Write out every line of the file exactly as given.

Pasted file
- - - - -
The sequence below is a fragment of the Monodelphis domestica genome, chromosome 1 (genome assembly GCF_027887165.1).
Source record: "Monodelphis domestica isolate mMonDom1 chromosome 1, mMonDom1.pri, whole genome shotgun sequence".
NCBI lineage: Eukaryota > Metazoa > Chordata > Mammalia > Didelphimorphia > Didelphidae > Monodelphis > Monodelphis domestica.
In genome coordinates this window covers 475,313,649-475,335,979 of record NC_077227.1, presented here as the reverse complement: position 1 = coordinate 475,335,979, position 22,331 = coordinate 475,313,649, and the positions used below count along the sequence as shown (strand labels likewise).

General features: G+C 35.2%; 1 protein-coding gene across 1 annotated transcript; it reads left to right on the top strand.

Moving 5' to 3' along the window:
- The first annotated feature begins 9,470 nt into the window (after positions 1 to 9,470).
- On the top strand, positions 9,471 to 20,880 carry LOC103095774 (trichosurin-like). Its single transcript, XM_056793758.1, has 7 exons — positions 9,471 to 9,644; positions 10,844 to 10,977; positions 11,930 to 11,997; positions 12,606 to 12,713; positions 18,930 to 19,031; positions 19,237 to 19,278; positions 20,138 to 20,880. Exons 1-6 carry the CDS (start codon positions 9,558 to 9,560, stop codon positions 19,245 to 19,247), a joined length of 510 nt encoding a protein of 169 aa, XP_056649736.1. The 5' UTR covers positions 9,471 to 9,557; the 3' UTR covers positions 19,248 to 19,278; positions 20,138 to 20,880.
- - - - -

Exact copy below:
The sequence below is a fragment of the Monodelphis domestica genome, chromosome 1 (genome assembly GCF_027887165.1).
Source record: "Monodelphis domestica isolate mMonDom1 chromosome 1, mMonDom1.pri, whole genome shotgun sequence".
NCBI lineage: Eukaryota > Metazoa > Chordata > Mammalia > Didelphimorphia > Didelphidae > Monodelphis > Monodelphis domestica.
In genome coordinates this window covers 475,313,649-475,335,979 of record NC_077227.1, presented here as the reverse complement: position 1 = coordinate 475,335,979, position 22,331 = coordinate 475,313,649, and the positions used below count along the sequence as shown (strand labels likewise).

General features: G+C 35.2%; 1 protein-coding gene across 1 annotated transcript; it reads left to right on the top strand.

Moving 5' to 3' along the window:
- The first annotated feature begins 9,470 nt into the window (after positions 1 to 9,470).
- On the top strand, positions 9,471 to 20,880 carry LOC103095774 (trichosurin-like). Its single transcript, XM_056793758.1, has 7 exons — positions 9,471 to 9,644; positions 10,844 to 10,977; positions 11,930 to 11,997; positions 12,606 to 12,713; positions 18,930 to 19,031; positions 19,237 to 19,278; positions 20,138 to 20,880. Exons 1-6 carry the CDS (start codon positions 9,558 to 9,560, stop codon positions 19,245 to 19,247), a joined length of 510 nt encoding a protein of 169 aa, XP_056649736.1. The 5' UTR covers positions 9,471 to 9,557; the 3' UTR covers positions 19,248 to 19,278; positions 20,138 to 20,880.